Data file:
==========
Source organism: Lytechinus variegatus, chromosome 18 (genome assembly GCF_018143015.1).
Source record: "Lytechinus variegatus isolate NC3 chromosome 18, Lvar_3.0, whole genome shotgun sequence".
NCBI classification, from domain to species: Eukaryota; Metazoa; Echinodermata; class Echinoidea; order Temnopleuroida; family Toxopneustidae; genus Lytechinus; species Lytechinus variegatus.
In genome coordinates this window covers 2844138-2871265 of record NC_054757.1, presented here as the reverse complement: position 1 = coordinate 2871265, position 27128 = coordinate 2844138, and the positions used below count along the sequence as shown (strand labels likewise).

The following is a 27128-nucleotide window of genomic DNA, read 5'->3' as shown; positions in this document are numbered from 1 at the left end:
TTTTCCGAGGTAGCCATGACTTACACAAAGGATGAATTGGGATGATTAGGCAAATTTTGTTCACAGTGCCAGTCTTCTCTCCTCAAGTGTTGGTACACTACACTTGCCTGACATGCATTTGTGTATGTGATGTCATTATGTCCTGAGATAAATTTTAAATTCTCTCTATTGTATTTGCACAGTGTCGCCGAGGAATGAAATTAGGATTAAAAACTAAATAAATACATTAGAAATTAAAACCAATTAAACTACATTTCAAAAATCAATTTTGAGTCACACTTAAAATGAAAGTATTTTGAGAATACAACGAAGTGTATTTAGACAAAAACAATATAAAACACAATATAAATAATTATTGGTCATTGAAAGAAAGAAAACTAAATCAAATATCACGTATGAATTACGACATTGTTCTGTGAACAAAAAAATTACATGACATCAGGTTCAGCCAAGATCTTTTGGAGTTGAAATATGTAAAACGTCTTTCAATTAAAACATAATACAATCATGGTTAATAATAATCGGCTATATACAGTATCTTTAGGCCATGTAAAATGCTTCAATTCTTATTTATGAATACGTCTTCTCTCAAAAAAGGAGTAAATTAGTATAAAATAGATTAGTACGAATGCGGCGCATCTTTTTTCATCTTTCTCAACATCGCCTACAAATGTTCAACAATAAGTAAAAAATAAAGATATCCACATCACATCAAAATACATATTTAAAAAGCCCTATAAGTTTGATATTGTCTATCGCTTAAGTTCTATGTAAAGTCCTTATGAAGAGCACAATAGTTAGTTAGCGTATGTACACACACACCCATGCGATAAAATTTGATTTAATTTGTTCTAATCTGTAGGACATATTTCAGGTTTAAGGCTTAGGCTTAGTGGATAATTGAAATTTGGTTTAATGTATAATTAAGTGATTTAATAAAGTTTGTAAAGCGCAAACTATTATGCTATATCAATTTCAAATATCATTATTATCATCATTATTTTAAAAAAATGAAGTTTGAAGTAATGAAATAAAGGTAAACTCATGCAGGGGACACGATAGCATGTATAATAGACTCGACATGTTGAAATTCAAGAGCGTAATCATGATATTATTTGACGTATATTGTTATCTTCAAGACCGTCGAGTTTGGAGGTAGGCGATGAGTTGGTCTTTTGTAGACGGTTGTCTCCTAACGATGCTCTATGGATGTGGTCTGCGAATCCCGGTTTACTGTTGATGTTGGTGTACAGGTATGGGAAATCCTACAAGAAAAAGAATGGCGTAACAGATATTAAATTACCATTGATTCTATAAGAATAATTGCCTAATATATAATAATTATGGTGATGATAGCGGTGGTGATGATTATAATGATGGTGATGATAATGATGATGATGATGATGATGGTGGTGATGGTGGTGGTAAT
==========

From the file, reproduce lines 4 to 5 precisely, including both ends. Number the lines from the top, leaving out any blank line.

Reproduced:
In genome coordinates this window covers 2844138-2871265 of record NC_054757.1, presented here as the reverse complement: position 1 = coordinate 2871265, position 27128 = coordinate 2844138, and the positions used below count along the sequence as shown (strand labels likewise).

The following is a 27128-nucleotide window of genomic DNA, read 5'->3' as shown; positions in this document are numbered from 1 at the left end: